Leading From Your Own Dysfunction

January 14, 2019

 

Normalcy in leadership patterns or behaviors are often exhibited in default mode- separated from appropriate training or mentorship. Human behavior is driven by outside influencers and often, without our realizing, the effect of these influencers (Schwartz & Ariely, 2016).  Additionally, Radoviciu (2011) explains human behavior is shaped throughout one’s life as experiences and exposure to incidents take place. Behavior is learned phenomena and the depth of what has been learned forms our perceptions, attitudes, and reasons for how we conduct life choices. This writer posits that unresolved intrapersonal conflict (conflict within the individual) issues are direct contributors to learned behavior patterns that yield ineffective leadership outcomes. When intrapersonal conflict is left unattended, evidence such as flawed character traits, low skills, and miss-guided approaches to leadership are factors, a leader’s ability to self-correct is hindered (Cote, 2017).

 

Make certain that you are not leading others from your own dysfunction. Think about it.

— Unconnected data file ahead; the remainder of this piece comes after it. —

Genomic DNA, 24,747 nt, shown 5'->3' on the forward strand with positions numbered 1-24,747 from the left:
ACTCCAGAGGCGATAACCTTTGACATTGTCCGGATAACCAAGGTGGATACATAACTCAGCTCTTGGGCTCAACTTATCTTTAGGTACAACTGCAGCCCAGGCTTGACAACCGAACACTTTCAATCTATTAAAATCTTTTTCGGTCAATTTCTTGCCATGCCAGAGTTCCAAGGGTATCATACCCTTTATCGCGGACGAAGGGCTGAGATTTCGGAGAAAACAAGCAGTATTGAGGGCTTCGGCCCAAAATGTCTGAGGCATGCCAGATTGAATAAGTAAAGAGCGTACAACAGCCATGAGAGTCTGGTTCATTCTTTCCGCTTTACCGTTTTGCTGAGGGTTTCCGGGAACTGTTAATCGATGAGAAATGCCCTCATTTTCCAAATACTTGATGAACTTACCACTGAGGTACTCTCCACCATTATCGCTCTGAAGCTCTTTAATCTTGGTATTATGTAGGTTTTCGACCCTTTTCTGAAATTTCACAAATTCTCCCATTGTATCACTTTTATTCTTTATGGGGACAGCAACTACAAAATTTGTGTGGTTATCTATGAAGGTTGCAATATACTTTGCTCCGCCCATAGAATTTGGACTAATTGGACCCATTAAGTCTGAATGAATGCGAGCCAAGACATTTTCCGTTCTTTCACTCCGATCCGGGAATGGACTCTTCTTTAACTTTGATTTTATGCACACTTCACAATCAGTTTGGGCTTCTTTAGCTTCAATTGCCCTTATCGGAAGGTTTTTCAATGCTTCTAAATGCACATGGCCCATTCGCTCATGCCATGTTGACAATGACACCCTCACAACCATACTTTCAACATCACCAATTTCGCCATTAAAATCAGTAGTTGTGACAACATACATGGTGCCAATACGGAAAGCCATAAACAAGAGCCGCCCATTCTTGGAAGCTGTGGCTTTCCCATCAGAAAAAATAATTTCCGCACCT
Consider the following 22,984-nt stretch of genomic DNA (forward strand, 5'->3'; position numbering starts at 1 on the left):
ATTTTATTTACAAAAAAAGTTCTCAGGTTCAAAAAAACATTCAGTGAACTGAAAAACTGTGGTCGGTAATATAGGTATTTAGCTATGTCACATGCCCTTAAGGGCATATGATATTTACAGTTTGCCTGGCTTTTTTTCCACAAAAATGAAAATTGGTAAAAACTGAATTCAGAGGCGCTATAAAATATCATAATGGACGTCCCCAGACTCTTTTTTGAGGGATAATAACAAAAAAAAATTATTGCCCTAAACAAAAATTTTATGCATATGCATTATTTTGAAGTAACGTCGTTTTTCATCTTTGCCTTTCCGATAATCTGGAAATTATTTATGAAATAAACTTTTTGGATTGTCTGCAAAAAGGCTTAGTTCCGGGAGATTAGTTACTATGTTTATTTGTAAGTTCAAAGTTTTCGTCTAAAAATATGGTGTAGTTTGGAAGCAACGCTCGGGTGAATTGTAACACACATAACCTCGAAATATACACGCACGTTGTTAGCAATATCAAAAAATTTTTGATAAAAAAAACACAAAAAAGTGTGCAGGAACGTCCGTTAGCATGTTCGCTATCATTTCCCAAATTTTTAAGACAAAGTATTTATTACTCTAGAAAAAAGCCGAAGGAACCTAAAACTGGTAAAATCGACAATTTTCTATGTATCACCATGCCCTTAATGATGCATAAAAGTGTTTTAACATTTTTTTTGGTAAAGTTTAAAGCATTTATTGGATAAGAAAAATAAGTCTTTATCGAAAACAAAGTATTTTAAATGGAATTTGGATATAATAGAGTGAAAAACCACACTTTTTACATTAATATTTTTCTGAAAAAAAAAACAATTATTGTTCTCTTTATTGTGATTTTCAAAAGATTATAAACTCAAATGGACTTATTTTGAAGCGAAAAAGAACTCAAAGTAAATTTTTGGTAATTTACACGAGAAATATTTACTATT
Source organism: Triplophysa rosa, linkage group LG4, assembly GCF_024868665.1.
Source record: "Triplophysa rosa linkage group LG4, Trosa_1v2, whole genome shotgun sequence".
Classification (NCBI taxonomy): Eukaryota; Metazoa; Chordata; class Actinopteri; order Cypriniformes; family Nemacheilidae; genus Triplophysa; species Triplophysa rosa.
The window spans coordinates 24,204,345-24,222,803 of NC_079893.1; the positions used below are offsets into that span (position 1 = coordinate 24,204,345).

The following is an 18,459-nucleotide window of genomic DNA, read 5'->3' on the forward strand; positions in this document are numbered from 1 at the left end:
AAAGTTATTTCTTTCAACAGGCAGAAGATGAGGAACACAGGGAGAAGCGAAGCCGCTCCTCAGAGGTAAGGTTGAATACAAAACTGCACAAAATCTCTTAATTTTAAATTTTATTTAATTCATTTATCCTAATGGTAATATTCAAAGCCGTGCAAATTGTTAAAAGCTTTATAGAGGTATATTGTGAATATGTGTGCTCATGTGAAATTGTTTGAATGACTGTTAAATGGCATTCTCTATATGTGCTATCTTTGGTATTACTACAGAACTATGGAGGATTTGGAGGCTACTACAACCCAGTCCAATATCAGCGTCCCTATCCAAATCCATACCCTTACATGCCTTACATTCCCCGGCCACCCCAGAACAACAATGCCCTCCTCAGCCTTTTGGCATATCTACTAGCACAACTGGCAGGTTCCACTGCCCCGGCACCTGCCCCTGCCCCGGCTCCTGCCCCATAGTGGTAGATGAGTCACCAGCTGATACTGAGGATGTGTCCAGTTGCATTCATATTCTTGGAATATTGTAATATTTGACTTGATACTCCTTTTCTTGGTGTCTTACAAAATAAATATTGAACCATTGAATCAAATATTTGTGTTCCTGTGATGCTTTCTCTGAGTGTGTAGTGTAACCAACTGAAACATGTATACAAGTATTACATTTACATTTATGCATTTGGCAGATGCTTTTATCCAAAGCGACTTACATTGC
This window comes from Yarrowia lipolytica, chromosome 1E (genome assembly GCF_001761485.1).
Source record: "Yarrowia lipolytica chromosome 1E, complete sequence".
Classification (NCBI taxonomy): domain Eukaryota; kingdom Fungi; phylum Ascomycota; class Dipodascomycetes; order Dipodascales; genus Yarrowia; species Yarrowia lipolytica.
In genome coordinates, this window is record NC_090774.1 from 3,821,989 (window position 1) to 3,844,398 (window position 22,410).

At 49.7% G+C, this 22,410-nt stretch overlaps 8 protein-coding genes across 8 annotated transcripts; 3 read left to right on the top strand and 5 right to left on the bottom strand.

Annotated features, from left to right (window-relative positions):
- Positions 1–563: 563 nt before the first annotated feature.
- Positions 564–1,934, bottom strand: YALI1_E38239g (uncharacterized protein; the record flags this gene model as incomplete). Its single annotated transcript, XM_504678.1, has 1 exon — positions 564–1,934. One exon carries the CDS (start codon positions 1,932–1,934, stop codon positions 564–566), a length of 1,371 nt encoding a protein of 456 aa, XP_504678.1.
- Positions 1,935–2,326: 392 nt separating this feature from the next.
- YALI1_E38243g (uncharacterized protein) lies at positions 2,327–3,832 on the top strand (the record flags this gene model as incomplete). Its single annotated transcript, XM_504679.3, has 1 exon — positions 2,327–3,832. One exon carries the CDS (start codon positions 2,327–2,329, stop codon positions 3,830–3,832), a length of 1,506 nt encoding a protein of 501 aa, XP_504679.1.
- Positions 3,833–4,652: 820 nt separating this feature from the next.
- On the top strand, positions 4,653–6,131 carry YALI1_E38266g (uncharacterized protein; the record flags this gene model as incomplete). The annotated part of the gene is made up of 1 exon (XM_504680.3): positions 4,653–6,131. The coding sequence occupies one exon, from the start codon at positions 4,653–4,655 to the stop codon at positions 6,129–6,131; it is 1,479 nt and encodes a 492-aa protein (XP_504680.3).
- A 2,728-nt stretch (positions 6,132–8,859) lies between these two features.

References:


Cote, R. (2017). Vision of effective leadership. Journal of Leadership, Accountability and Ethics, 14(4), 52-63. Retrieved from https://search-proquiest-com.library.capella.edu/docivew/1994860662/accountid=27965

 

Radoviciu, R. (2011). The behavior of healthcare services consumer. The Proceedings of the International Conference “Marketing – from information to Decision”: 389-399. Retrieved from http://search.proquest.com.library.capella.edu/docview/1223966235?accountid=27965

 

Schwartz, J. A., & Ariely, D. (2016). Life is a battlefield. The Independent Review, 20(3), 377-382. Retrieved from http://search.proquest.com.library.capella.edu/docview/1757073354?accountid=27965

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